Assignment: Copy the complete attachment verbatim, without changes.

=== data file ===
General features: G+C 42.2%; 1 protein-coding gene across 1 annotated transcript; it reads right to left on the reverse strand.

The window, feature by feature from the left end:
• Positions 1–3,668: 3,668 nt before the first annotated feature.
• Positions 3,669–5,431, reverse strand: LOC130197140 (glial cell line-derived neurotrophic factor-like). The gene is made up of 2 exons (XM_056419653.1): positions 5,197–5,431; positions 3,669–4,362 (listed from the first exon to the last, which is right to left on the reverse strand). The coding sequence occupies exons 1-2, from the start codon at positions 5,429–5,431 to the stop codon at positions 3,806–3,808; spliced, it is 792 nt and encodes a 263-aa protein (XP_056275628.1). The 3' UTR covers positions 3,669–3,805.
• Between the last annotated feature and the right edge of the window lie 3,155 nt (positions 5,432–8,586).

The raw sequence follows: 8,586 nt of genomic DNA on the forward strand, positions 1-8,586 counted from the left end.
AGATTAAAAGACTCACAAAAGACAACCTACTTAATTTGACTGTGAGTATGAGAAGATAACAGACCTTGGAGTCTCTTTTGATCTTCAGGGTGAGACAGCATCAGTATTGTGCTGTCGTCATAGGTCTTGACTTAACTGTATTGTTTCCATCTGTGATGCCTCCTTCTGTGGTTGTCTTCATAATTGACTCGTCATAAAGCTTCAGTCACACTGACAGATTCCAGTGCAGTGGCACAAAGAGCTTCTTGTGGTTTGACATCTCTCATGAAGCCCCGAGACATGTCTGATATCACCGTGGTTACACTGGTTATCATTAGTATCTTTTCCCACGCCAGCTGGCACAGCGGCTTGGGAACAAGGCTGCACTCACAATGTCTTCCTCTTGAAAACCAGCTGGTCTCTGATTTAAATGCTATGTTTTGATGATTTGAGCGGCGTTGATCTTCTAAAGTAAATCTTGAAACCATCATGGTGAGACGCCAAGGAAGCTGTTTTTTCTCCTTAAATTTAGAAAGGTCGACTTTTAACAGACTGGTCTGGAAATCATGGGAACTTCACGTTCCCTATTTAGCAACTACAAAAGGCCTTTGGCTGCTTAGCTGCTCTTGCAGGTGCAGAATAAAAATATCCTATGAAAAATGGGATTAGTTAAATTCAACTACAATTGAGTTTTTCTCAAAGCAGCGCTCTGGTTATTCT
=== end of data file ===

General features: G+C 42.2%; 1 protein-coding gene across 1 annotated transcript; it reads right to left on the reverse strand.

The window, feature by feature from the left end:
• Positions 1–3,668: 3,668 nt before the first annotated feature.
• Positions 3,669–5,431, reverse strand: LOC130197140 (glial cell line-derived neurotrophic factor-like). The gene is made up of 2 exons (XM_056419653.1): positions 5,197–5,431; positions 3,669–4,362 (listed from the first exon to the last, which is right to left on the reverse strand). The coding sequence occupies exons 1-2, from the start codon at positions 5,429–5,431 to the stop codon at positions 3,806–3,808; spliced, it is 792 nt and encodes a 263-aa protein (XP_056275628.1). The 3' UTR covers positions 3,669–3,805.
• Between the last annotated feature and the right edge of the window lie 3,155 nt (positions 5,432–8,586).

The raw sequence follows: 8,586 nt of genomic DNA on the forward strand, positions 1-8,586 counted from the left end.
AGATTAAAAGACTCACAAAAGACAACCTACTTAATTTGACTGTGAGTATGAGAAGATAACAGACCTTGGAGTCTCTTTTGATCTTCAGGGTGAGACAGCATCAGTATTGTGCTGTCGTCATAGGTCTTGACTTAACTGTATTGTTTCCATCTGTGATGCCTCCTTCTGTGGTTGTCTTCATAATTGACTCGTCATAAAGCTTCAGTCACACTGACAGATTCCAGTGCAGTGGCACAAAGAGCTTCTTGTGGTTTGACATCTCTCATGAAGCCCCGAGACATGTCTGATATCACCGTGGTTACACTGGTTATCATTAGTATCTTTTCCCACGCCAGCTGGCACAGCGGCTTGGGAACAAGGCTGCACTCACAATGTCTTCCTCTTGAAAACCAGCTGGTCTCTGATTTAAATGCTATGTTTTGATGATTTGAGCGGCGTTGATCTTCTAAAGTAAATCTTGAAACCATCATGGTGAGACGCCAAGGAAGCTGTTTTTTCTCCTTAAATTTAGAAAGGTCGACTTTTAACAGACTGGTCTGGAAATCATGGGAACTTCACGTTCCCTATTTAGCAACTACAAAAGGCCTTTGGCTGCTTAGCTGCTCTTGCAGGTGCAGAATAAAAATATCCTATGAAAAATGGGATTAGTTAAATTCAACTACAATTGAGTTTTTCTCAAAGCAGCGCTCTGGTTATTCT